egwenna: (Default)
In a rare event I'm sitting in front of the TV with the laptop, but it's only the superbowl. ;-)

It's nice to be everyone, but there is a limit to my interest. I know Brian is rooting for the Giants (quietly), but since the Bucs are out, and it was the Giants who took them out, I don't think my parents much care. They just want a decent game. I missed most of it trying to get Isaac to go to sleep, but I caught the halftime show, which was pretty good, I thought. Being a Tom Petty fan, and all.

Today was good. Warm, sunny with nice moody fog as we loaded into the rental and headed off for Busch Gardens. We got there as the park opened, baby clapping for the band while we waited for them to let us in, with lots of time to look at the birds as Brian and Isaac ran ahead to the rides. But rather than the more grown up bits of the park we've been going to this trip, we went to "Dragon Land". It provided Elly with her first amusement park experience! Brian took her on the flying dragons and she went on the ride twice more, fighting to climb over the railing to get in before it was her turn. Isaac joined us for our last twirl around, claiming he was going to 'get us'. Pity for him they are all in fixed locations. :-)

She wasn't so keen on the little boats, but I think that was as much about being left to Isaac's tender mercies as separation anxiety.

We went for a light lunch, saw the 'Critter Castaways' show, and then back to the central, area with Storm... something that was Isaac's first 'big boy' ride, the motorcycles and planes and stuff. It's also home to the oldest (non-wooden) rollercoaster in the park. I remember, when I was little, the coaster being added. Now Isaac is (just barely) tall enough.

Now, I love coasters. Big, tall, fast, wide open. BUT, the thought of my baby being on one almost freaked me out. Seriously. I went and changed the baby rather than watch. When I came out and found them, they were on something else and I had to wonder if they'd gone on it at all, but Isaac rushed over, grabbed my hand and wanted to show me the one that goes upside down! He was thrilled and apparently waited for me to go again. I was flattered, but had to tell Isaac that this was scaring mommy.

The Scorpion is a little box car with high sides, a padded seat your head slides off of, a decently tall drop, one loop and [for a 4 yr old] an intense corkscrew all with only a padded lap bar. I reached across him, bracing my arm on his chest and holding his leg and as we reached the crest and tipped downward, he wrapped his hands around my arm, snuggled close and held on. We had a great time and he rushed around to do it again -this time we were the first row of the first car! That was a little scary, but as we trotted down the ramp, another mom was pointing Isaac out to her husband and girls, "look at this little one who just went on!" I can remember people saying that about me. I suppose, the baton has been passed. It's kinda neat.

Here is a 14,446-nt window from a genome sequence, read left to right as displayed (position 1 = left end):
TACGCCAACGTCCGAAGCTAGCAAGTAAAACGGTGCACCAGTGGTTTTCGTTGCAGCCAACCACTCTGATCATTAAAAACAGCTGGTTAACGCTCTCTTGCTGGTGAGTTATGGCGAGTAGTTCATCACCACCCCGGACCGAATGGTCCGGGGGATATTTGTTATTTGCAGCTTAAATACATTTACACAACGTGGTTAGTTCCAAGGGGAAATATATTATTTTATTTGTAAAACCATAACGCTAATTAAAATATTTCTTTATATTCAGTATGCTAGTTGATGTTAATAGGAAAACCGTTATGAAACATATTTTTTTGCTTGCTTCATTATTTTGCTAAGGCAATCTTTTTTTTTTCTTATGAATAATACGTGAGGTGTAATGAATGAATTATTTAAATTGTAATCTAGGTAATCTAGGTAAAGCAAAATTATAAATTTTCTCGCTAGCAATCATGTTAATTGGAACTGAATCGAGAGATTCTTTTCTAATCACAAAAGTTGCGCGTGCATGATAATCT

egwenna: (Default)
Gotta love a woman with the guts to post a rule and enforce it to the fullest!

'Meanest mom on planet' sells son's car

DES MOINES, Iowa (AP) -- Jane Hambleton has dubbed herself the "meanest mom on the planet."

After finding alcohol in her son's car, she decided to sell the car and share her 19-year-old's misdeed with everyone -- by placing an ad in the local newspaper.

The ad reads: "OLDS 1999 Intrigue. Totally uncool parents who obviously don't love teenage son, selling his car. Only driven for three weeks before snoopy mom who needs to get a life found booze under front seat. $3,700/offer. Call meanest mom on the planet."

Hambleton has heard from people besides interested buyers since recently placing the ad in The Des Moines Register.

The 48-year-old from Fort Dodge says she has fielded more than 70 telephone calls from emergency room technicians, nurses, school counselors and even a Georgia man who wanted to congratulate her.

"The ad cost a fortune, but you know what? I'm telling people what happened here," Hambleton says. "I'm not just gonna put the car for resale when there's nothing wrong with it, except the driver made a dumb decision.

"It's overwhelming the number of calls I've gotten from people saying 'Thank you, it's nice to see a responsible parent.' So far there are no calls from anyone saying, 'You're really strict. You're real overboard, lady."'

The only critic is her son, who Hambleton says is "very, very unhappy" with the ad and claims the alcohol was left by a passenger.

Hambleton believes her son but has decided mercy isn't the best policy in this case. She says she set two rules when she bought the car at Thanksgiving: No booze, and always keep it locked.

The car has been sold, but Hambleton says she will continue the ad for another week -- just for the feedback. 

(found on another blog/site:
egwenna: (Default)
These days I almost never remember my dreams, I think I'm too exhausted, but this morning I got a chance to go back to sleep and had a series of odd, short dreams. Upon waking, one stuck in my mind because it was so radically different from dreams I had when Isaac was an infant.